Thursday, 8 November 2007

Gender and Trade or Call your bluff

“Critics of the EU’s trade agreements are gambling with livelihoods in the developing world.”

This claim was made last week by Peter Mandelson (EU trade commissioner) and Louis Michel (EU development commissioner) in The Guardian
with reference to the Economic Partnership Agreements (EPAs) now under discussion in Brussels. Furthermore, the critics “undermine those in Africa and other ACP countries who are seeking to work constructively for economic reform and a new trade and development relationship with Europe.”

But who are these critics? Clearly not willing to be taken in by a little masculine rhetoric, many of them are representatives of regional and international women’s advocacy groups. They have brought out their own analyses on the likely impact of EPAs, which they believe could blight the future of yet another generation, pushing the dispossessed further to the periphery (Lebohang Pheko’s voice)

Research carried out for the Central American Women’s Network

on the recently launched EU-CA negotiations predicts that women’s working conditions in the ‘free-trade zones’ will get worse, women farmer small-holders will be harder hit by competition and in general “women are likely to be further marginalized, uninformed about their rights and less able to organize to defend them”. Women in Costa Rica are already struggling against the US imposed Central America Trade Agreements (CAFTA).

The International Gender and Trade Network have also published a paper discussing the policy linkage between aid and trade under the Doha Development Agenda. This puts trade at the center of growth promotion and poverty reduction strategies at the national, regional and multilateral level. “This political shift affects the way development policies and technical cooperation (including gender-related activities) are to be designed and implemented in the future and will not go without implications for funding provided for other sectors.”

The paper argues that Aid for Trade should go beyond the general policy declarations related to ‘gender-sensitivity’ and ‘sustainable development’. “It should be part of a specific global plan aimed at improving female employment, ensuring higher employment standards and more stable and sustainable income.”

At the World Social Forum in Nairobi
at the beginning of the year, EPAs were top of the agenda, seen as a mechanism for compromising national and regional autonomy (and more: an end to sovereignty in Africa) The organisers of the discussion theme on ‘women farmers cultivating local markets and defending food sovereignty’ talked to me about the importance of the united south-south struggle for fair trade. “Asian women are looking to the African social movements to win over EPAs this year - because we know that Europe will soon be coming after South Asia.”

Sure enough, bilateral EU-India free-trade negotiations are now underway. And the Brussels-based organisation Women in Development Europe have a new report out looking at the implications of EU-India trade for social development and gender equality . The paper questions the main interests behind these free trade agreements on both sides - looking at who is actually going to benefit. It points out that, while Indian economic growth rates now rank second in the world behind China, UNDP ranked India's human development at 126 (out of 177) and gender-related development at 96. One quarter of the population of India lives below the poverty line and female foeticide is systematic.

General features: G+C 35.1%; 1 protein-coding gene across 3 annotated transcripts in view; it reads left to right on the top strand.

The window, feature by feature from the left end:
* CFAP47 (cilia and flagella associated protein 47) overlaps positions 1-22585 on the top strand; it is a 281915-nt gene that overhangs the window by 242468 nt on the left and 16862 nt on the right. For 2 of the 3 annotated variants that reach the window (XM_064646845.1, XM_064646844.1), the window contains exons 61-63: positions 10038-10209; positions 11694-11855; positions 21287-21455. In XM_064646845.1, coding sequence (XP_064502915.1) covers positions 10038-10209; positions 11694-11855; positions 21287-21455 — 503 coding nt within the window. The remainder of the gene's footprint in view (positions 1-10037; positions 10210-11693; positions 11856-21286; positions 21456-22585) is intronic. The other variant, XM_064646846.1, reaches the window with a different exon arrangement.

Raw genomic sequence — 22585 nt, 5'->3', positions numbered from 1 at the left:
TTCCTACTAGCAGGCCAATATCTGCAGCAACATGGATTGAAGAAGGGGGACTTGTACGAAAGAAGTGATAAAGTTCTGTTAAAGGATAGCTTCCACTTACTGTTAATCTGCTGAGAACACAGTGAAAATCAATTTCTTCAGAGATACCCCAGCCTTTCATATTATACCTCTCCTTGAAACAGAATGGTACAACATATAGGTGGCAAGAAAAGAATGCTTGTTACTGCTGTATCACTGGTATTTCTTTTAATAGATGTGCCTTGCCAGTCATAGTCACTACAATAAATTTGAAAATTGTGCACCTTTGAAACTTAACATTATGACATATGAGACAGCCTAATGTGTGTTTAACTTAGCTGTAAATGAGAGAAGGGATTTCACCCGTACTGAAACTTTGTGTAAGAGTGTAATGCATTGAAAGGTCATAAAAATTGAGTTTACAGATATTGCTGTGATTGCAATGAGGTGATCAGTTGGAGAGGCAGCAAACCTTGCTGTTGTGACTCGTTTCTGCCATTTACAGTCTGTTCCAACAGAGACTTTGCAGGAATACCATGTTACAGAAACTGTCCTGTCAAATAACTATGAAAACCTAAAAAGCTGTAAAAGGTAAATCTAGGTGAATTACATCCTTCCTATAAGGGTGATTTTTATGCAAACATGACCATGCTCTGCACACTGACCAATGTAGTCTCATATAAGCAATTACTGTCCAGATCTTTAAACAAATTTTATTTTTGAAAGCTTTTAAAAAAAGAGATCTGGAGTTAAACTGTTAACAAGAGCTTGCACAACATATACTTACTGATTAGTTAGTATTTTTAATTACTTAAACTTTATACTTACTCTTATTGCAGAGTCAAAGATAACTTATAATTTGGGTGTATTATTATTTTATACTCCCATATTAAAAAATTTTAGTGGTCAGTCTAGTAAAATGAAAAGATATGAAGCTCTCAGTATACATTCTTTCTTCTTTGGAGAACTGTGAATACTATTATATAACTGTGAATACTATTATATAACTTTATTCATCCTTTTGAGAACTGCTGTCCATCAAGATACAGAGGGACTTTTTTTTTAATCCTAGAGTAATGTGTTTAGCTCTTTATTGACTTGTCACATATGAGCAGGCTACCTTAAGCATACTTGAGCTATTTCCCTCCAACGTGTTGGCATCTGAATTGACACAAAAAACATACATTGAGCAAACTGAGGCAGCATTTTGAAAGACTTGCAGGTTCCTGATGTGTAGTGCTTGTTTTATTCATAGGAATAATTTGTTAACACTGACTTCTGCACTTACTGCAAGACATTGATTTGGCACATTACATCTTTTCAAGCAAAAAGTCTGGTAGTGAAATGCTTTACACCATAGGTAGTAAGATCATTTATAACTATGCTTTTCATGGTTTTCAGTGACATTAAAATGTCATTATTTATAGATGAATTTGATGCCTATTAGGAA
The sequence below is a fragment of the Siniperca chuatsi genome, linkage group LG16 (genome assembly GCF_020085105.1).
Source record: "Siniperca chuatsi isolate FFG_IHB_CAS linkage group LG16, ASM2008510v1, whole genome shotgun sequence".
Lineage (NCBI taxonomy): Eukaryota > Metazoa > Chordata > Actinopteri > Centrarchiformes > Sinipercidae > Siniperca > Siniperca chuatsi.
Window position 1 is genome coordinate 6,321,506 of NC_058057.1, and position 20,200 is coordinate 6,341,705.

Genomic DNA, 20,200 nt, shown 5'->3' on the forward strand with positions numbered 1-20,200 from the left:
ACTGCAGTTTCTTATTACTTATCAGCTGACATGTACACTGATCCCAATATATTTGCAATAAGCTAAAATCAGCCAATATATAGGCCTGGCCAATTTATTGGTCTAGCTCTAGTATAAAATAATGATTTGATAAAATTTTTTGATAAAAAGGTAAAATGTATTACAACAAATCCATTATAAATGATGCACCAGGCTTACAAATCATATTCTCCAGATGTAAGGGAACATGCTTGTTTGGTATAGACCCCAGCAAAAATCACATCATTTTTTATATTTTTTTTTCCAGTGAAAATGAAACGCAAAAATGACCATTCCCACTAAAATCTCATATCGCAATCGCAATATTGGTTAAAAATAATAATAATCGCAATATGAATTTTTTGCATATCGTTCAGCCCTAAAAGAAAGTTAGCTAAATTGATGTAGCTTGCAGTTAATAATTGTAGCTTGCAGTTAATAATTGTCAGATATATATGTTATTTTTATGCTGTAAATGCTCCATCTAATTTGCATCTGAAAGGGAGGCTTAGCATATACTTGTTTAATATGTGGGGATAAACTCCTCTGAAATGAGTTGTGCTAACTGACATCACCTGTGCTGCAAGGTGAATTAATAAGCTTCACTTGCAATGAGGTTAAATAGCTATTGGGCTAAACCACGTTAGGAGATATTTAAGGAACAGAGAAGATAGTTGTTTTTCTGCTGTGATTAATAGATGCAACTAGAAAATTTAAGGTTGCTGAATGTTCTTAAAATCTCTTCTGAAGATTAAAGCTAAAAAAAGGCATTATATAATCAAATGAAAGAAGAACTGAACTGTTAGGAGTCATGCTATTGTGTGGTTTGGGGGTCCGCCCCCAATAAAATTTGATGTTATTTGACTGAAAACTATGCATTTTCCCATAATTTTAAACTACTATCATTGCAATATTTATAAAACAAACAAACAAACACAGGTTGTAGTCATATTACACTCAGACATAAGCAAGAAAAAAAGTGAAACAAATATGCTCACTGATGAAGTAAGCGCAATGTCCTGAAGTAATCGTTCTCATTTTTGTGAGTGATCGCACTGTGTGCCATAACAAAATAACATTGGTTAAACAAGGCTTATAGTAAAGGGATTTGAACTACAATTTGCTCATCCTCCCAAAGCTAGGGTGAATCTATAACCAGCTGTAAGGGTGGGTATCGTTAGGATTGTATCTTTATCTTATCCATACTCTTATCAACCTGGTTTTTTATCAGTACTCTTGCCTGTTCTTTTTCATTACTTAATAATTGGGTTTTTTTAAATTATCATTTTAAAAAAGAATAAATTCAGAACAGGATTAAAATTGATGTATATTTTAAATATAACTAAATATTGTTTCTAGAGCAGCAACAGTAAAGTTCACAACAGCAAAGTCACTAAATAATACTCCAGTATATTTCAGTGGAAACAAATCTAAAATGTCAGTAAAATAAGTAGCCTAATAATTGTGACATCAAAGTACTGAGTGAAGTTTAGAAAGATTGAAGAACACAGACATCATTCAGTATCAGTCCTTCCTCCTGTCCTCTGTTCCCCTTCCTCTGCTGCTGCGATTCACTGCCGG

Since bilateral trade negotiations are held in great secrecy, the paper aims “to provide civil society actors in the EU and India with background information and to build their capacity to engage critically in policy-making on trade and development and in trans-regional networking.” Sounds reasonable in a global democracy?

Speaking out

While I’m on the subject, here’s a plug for another international publication: Unpacking globalisation: markets, gender, work. Edited by Linda E. Lucas this reprints papers from the Women’s Worlds Congress (Kampala, 2002) providing a range of case studies on and by women workers from Mexico through Tanzania to India to exemplify what Saskia Sassen calls the feminisation of survival.

If anyone has real authority to speak about the impact of the current trade system on livelihoods in the south, it has to be the women who live there. And there is plenty of research from women north and south to back them up. In fact, you could say that women have a vested interest in becoming experts on globalisation since they bear the brunt of its effects. And yet it’s still so difficult to be taken seriously.

In December last year Lebohang Pheko took part in a round table on EPAs organised by the European Commission in Brussels where she was due to present a paper giving the gender perspective. What was the response of the EU? She told me:

‘Oh, they said, “let’s stay with the real discussion and look at the gender aspect at the end.” It’s the usual response. But we need to be at the centre of discussions. It’s a question of social inclusion - otherwise, women, men, children, all those who are marginalized, are just taken out of the game. There’s got to be a humanity to these trade agreements.’

As I’ve written before,
it’s easy for western politicians to gamble when someone else is paying for their habit. But if this is a game of poker, the cards are stacked in Europe’s favour. Not a gamble at all then, just a con trick.

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